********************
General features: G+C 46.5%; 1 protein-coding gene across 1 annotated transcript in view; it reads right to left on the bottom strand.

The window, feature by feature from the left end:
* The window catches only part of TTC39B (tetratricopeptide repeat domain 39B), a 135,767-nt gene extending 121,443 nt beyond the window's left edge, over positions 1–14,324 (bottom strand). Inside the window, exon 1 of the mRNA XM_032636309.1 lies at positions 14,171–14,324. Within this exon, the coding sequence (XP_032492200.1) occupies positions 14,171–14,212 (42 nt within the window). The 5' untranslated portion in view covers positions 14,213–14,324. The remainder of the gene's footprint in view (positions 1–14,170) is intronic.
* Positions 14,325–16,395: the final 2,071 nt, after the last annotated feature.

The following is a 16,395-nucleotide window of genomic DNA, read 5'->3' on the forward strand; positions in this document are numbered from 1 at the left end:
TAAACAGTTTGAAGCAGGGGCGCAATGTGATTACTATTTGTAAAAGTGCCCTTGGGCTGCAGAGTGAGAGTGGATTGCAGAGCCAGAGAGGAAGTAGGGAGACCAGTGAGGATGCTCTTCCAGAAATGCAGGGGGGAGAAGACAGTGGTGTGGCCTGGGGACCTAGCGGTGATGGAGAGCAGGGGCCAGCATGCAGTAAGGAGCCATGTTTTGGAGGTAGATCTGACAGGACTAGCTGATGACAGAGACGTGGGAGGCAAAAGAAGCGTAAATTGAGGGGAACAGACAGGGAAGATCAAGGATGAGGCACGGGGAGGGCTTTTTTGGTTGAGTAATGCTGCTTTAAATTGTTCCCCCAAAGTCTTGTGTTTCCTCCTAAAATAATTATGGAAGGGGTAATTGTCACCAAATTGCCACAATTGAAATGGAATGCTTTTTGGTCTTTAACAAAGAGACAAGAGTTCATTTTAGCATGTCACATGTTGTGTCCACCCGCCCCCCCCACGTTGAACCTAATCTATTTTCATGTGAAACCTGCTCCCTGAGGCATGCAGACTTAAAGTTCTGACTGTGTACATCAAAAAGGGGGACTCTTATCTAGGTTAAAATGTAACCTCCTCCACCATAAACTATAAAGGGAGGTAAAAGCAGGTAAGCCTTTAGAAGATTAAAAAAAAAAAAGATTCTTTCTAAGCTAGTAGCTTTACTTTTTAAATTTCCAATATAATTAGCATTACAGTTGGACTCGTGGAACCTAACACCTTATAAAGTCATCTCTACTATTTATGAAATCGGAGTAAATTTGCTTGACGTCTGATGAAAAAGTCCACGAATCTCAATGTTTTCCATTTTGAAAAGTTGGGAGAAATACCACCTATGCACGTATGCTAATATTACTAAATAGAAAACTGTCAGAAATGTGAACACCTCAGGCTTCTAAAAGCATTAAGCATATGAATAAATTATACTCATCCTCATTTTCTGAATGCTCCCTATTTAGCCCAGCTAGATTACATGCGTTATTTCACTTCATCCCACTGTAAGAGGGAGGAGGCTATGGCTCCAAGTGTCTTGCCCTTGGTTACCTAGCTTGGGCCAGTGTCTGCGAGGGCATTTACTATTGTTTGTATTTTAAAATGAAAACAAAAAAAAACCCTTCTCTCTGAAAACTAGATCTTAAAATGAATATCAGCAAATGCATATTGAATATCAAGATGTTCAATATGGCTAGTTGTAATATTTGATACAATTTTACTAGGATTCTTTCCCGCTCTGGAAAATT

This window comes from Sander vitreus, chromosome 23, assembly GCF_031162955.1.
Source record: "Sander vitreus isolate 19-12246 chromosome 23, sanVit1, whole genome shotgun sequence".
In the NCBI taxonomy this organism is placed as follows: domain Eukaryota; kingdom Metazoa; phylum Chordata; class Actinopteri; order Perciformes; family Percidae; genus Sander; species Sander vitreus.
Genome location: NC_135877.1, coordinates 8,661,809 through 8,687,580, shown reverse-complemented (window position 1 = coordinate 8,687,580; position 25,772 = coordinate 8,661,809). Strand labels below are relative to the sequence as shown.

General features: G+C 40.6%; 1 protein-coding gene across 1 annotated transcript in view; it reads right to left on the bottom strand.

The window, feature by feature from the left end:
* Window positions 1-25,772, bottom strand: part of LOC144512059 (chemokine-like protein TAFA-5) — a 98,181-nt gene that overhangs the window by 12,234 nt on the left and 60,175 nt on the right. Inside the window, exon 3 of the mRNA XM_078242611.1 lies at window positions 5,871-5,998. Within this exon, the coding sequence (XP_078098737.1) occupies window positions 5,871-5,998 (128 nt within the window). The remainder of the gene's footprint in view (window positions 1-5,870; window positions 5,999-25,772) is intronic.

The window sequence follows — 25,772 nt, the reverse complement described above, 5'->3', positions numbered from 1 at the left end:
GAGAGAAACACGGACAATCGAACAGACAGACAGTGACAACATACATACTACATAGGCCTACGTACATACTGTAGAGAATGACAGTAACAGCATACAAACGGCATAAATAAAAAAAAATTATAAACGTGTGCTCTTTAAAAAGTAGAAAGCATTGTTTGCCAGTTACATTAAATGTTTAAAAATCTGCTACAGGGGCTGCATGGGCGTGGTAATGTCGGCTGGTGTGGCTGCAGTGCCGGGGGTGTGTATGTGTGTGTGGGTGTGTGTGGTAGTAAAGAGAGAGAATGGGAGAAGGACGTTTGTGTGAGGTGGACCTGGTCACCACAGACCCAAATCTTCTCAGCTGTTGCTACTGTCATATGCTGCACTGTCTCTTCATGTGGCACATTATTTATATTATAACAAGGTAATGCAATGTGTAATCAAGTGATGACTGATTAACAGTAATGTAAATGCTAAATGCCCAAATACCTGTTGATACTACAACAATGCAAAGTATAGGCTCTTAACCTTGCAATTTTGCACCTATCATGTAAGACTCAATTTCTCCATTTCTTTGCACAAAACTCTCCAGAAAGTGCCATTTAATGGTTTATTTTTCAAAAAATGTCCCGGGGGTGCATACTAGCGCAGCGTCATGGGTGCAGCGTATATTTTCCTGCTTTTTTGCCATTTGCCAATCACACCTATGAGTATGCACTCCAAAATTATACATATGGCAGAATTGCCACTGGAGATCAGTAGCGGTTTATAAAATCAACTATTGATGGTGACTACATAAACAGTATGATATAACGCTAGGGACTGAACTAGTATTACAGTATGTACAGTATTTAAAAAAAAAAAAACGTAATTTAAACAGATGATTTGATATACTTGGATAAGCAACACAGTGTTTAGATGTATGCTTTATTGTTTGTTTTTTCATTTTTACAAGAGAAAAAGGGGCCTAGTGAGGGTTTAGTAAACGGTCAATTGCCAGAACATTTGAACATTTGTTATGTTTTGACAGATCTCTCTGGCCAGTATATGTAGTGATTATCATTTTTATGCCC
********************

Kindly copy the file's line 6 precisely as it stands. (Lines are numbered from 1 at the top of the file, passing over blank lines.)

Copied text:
TAAACAGTTTGAAGCAGGGGCGCAATGTGATTACTATTTGTAAAAGTGCCCTTGGGCTGCAGAGTGAGAGTGGATTGCAGAGCCAGAGAGGAAGTAGGGAGACCAGTGAGGATGCTCTTCCAGAAATGCAGGGGGGAGAAGACAGTGGTGTGGCCTGGGGACCTAGCGGTGATGGAGAGCAGGGGCCAGCATGCAGTAAGGAGCCATGTTTTGGAGGTAGATCTGACAGGACTAGCTGATGACAGAGACGTGGGAGGCAAAAGAAGCGTAAATTGAGGGGAACAGACAGGGAAGATCAAGGATGAGGCACGGGGAGGGCTTTTTTGGTTGAGTAATGCTGCTTTAAATTGTTCCCCCAAAGTCTTGTGTTTCCTCCTAAAATAATTATGGAAGGGGTAATTGTCACCAAATTGCCACAATTGAAATGGAATGCTTTTTGGTCTTTAACAAAGAGACAAGAGTTCATTTTAGCATGTCACATGTTGTGTCCACCCGCCCCCCCCACGTTGAACCTAATCTATTTTCATGTGAAACCTGCTCCCTGAGGCATGCAGACTTAAAGTTCTGACTGTGTACATCAAAAAGGGGGACTCTTATCTAGGTTAAAATGTAACCTCCTCCACCATAAACTATAAAGGGAGGTAAAAGCAGGTAAGCCTTTAGAAGATTAAAAAAAAAAAAGATTCTTTCTAAGCTAGTAGCTTTACTTTTTAAATTTCCAATATAATTAGCATTACAGTTGGACTCGTGGAACCTAACACCTTATAAAGTCATCTCTACTATTTATGAAATCGGAGTAAATTTGCTTGACGTCTGATGAAAAAGTCCACGAATCTCAATGTTTTCCATTTTGAAAAGTTGGGAGAAATACCACCTATGCACGTATGCTAATATTACTAAATAGAAAACTGTCAGAAATGTGAACACCTCAGGCTTCTAAAAGCATTAAGCATATGAATAAATTATACTCATCCTCATTTTCTGAATGCTCCCTATTTAGCCCAGCTAGATTACATGCGTTATTTCACTTCATCCCACTGTAAGAGGGAGGAGGCTATGGCTCCAAGTGTCTTGCCCTTGGTTACCTAGCTTGGGCCAGTGTCTGCGAGGGCATTTACTATTGTTTGTATTTTAAAATGAAAACAAAAAAAAACCCTTCTCTCTGAAAACTAGATCTTAAAATGAATATCAGCAAATGCATATTGAATATCAAGATGTTCAATATGGCTAGTTGTAATATTTGATACAATTTTACTAGGATTCTTTCCCGCTCTGGAAAATT